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Wednesday, 16 September 1936


Senator COLLINGS (Queensland) . - It is true that the method at present adopted in the compilation of statistics covering a number of matters such as those to which Senator Hardy has referred, including unemployment and incomes earned and not earned, leaves much to be desired. In regard to the unemployment figures secured from the trade unions it is contended that they show only a proportion of the persons employed or unemployed as the case may be, but such particulars are valuable as providing a means of comparison, because they are the only basis upon which figures relative to unemployment arc obtained. As the basis is always the same the percentage increase or decrease over a given period can always be ascertained. It is true also - and this is a vital pointthat in obtaining figures in that way no notice is. taken of the tens of thousandsof youths who are approaching manhood, but who, since leaving school, have never had a job, and consequently are not members of trade unions and cannot be counted in the lists of unemployed supplied by them. Senator Hardy made a mistake in the figures which he cited regarding the number of breadwinners.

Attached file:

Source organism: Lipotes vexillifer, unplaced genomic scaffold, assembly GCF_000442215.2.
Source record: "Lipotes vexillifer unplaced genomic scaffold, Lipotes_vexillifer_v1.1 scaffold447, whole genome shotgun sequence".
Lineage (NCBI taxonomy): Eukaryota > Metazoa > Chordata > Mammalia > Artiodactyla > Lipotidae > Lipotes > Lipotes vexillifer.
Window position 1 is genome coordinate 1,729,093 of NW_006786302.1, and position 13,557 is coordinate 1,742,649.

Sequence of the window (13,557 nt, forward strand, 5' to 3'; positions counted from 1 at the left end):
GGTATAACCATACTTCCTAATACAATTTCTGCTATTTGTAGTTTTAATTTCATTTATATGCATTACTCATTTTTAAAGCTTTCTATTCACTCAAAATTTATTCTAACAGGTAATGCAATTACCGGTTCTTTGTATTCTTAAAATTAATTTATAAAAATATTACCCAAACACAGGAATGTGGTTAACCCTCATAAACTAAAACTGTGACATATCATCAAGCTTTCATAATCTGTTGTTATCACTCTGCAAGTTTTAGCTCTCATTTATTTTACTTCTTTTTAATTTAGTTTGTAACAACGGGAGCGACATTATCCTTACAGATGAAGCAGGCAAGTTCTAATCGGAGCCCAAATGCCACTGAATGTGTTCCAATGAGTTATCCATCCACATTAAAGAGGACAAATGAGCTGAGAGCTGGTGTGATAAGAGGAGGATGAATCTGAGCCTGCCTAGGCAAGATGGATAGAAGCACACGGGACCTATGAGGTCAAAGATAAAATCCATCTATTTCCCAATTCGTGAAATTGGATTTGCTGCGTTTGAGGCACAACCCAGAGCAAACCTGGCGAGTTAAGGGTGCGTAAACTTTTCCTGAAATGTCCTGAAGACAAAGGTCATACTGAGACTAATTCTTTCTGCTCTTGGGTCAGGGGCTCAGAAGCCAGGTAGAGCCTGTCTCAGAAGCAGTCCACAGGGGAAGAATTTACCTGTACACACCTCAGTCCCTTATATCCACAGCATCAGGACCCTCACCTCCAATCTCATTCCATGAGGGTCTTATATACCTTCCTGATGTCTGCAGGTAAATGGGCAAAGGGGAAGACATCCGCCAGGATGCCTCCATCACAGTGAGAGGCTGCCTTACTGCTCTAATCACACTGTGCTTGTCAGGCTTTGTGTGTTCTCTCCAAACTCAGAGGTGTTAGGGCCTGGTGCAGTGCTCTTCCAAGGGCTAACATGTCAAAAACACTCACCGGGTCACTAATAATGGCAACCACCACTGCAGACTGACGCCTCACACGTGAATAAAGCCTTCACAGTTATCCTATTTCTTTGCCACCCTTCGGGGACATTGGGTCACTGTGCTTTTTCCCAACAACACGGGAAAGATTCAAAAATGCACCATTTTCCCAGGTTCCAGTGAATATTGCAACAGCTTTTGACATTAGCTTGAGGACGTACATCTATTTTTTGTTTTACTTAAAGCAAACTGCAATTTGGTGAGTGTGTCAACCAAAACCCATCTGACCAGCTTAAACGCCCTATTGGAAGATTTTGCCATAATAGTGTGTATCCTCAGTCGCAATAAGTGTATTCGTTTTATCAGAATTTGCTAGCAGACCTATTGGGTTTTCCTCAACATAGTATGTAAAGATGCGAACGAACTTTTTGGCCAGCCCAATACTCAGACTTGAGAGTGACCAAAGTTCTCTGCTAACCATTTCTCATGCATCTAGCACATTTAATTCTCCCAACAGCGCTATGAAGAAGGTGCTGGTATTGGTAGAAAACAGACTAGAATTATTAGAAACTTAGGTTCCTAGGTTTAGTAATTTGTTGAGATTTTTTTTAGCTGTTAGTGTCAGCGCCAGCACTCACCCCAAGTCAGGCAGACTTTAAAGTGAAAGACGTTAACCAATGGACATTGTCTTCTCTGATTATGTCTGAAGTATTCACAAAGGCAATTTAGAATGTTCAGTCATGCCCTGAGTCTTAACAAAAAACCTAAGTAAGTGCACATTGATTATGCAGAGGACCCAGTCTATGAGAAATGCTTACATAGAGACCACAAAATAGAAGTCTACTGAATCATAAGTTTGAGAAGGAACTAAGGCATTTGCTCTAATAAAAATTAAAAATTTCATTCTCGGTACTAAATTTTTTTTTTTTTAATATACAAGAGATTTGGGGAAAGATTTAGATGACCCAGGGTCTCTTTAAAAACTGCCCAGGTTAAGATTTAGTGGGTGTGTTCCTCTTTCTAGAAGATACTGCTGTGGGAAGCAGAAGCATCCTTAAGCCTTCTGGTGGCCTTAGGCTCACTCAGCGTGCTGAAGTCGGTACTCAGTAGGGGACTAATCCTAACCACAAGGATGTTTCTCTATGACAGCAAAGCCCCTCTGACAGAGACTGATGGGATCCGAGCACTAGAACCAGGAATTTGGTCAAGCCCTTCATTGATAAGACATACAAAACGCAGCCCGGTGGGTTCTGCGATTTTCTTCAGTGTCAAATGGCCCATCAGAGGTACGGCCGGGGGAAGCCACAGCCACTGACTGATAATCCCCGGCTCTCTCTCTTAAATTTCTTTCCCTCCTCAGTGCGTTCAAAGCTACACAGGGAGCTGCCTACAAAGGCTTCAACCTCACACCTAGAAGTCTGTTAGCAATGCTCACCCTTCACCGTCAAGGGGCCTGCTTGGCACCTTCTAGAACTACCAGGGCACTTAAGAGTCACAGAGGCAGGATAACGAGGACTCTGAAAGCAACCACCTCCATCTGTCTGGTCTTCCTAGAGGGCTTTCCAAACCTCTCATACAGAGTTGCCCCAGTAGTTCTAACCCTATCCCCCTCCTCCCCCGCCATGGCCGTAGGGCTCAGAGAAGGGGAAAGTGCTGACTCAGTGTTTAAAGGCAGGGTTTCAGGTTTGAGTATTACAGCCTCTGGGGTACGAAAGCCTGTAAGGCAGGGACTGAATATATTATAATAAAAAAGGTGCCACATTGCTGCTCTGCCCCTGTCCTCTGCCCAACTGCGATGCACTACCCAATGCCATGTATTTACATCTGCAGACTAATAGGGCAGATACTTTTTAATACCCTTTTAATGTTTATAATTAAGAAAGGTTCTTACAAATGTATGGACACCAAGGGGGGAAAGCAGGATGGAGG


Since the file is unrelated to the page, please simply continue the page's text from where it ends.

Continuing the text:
Senator Hardy - I did not use the word " breadwinners " ; I said persons.


Senator COLLINGS - The honorable senator at any rate said that there were over 3,000,000 persons who were not in receipt of any income at all.


Senator Hardy - The figures which I cited are shown at page 11 of the census return for 1933.


Senator COLLINGS - According to the Commonwealth Year-Booh for 1935, in which the census figures of 1933 are published, Senator. Hardy has greatly exaggerated the position. Does the honorable senator seriously suggest that of a total of 6,500,000 persons in Australia, half are not earning anything? Whilst the compilation of statistics in Australia is a discredit to this Parliament, I think it would be unwise to allow the figures cited by Senator Hardy to go unchallenged.







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